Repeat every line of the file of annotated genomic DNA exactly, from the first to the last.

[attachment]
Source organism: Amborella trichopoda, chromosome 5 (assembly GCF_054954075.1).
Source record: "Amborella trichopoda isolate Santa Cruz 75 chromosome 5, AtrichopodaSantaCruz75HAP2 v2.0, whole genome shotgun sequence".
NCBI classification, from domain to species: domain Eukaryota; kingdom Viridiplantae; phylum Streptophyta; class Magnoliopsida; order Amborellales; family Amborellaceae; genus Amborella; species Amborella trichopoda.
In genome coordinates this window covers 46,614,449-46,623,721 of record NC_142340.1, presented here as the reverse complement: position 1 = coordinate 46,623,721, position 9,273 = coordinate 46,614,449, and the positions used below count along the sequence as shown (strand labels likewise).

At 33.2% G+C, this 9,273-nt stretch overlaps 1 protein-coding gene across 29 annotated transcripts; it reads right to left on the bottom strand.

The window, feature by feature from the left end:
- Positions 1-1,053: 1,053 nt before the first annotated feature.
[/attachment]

Source organism: Amborella trichopoda, chromosome 5 (assembly GCF_054954075.1).
Source record: "Amborella trichopoda isolate Santa Cruz 75 chromosome 5, AtrichopodaSantaCruz75HAP2 v2.0, whole genome shotgun sequence".
NCBI classification, from domain to species: domain Eukaryota; kingdom Viridiplantae; phylum Streptophyta; class Magnoliopsida; order Amborellales; family Amborellaceae; genus Amborella; species Amborella trichopoda.
In genome coordinates this window covers 46,614,449-46,623,721 of record NC_142340.1, presented here as the reverse complement: position 1 = coordinate 46,623,721, position 9,273 = coordinate 46,614,449, and the positions used below count along the sequence as shown (strand labels likewise).

At 33.2% G+C, this 9,273-nt stretch overlaps 1 protein-coding gene across 29 annotated transcripts; it reads right to left on the bottom strand.

The window, feature by feature from the left end:
- Positions 1-1,053: 1,053 nt before the first annotated feature.